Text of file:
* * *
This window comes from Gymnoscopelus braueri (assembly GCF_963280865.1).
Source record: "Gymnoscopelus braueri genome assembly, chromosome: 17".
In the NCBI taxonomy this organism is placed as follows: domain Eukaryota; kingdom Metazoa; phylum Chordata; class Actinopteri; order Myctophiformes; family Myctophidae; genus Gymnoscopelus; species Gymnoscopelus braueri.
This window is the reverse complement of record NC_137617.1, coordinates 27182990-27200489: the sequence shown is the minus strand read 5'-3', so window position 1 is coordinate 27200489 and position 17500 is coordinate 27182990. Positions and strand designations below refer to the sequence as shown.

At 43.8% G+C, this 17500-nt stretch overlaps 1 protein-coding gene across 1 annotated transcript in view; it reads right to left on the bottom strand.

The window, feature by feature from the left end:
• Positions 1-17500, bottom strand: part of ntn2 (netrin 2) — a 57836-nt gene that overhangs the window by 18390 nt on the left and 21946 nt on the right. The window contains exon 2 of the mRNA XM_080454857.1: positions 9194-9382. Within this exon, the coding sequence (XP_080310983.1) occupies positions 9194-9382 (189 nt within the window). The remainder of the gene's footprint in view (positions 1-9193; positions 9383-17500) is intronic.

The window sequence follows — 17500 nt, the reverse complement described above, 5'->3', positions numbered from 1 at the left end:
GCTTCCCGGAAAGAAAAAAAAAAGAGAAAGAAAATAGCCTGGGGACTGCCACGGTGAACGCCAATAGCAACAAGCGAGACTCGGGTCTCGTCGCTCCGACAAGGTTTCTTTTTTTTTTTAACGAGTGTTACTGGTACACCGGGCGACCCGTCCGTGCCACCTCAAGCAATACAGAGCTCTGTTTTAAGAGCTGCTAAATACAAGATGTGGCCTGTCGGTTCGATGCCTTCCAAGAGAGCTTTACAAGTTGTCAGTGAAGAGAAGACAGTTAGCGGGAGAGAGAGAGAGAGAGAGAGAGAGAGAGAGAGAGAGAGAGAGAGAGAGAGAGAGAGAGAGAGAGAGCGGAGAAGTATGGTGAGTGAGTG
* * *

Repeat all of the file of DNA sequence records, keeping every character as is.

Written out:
This window comes from Gymnoscopelus braueri (assembly GCF_963280865.1).
Source record: "Gymnoscopelus braueri genome assembly, chromosome: 17".
In the NCBI taxonomy this organism is placed as follows: domain Eukaryota; kingdom Metazoa; phylum Chordata; class Actinopteri; order Myctophiformes; family Myctophidae; genus Gymnoscopelus; species Gymnoscopelus braueri.
This window is the reverse complement of record NC_137617.1, coordinates 27182990-27200489: the sequence shown is the minus strand read 5'-3', so window position 1 is coordinate 27200489 and position 17500 is coordinate 27182990. Positions and strand designations below refer to the sequence as shown.

At 43.8% G+C, this 17500-nt stretch overlaps 1 protein-coding gene across 1 annotated transcript in view; it reads right to left on the bottom strand.

The window, feature by feature from the left end:
• Positions 1-17500, bottom strand: part of ntn2 (netrin 2) — a 57836-nt gene that overhangs the window by 18390 nt on the left and 21946 nt on the right. The window contains exon 2 of the mRNA XM_080454857.1: positions 9194-9382. Within this exon, the coding sequence (XP_080310983.1) occupies positions 9194-9382 (189 nt within the window). The remainder of the gene's footprint in view (positions 1-9193; positions 9383-17500) is intronic.

The window sequence follows — 17500 nt, the reverse complement described above, 5'->3', positions numbered from 1 at the left end:
GCTTCCCGGAAAGAAAAAAAAAAGAGAAAGAAAATAGCCTGGGGACTGCCACGGTGAACGCCAATAGCAACAAGCGAGACTCGGGTCTCGTCGCTCCGACAAGGTTTCTTTTTTTTTTTAACGAGTGTTACTGGTACACCGGGCGACCCGTCCGTGCCACCTCAAGCAATACAGAGCTCTGTTTTAAGAGCTGCTAAATACAAGATGTGGCCTGTCGGTTCGATGCCTTCCAAGAGAGCTTTACAAGTTGTCAGTGAAGAGAAGACAGTTAGCGGGAGAGAGAGAGAGAGAGAGAGAGAGAGAGAGAGAGAGAGAGAGAGAGAGAGAGAGAGAGAGAGAGAGCGGAGAAGTATGGTGAGTGAGTG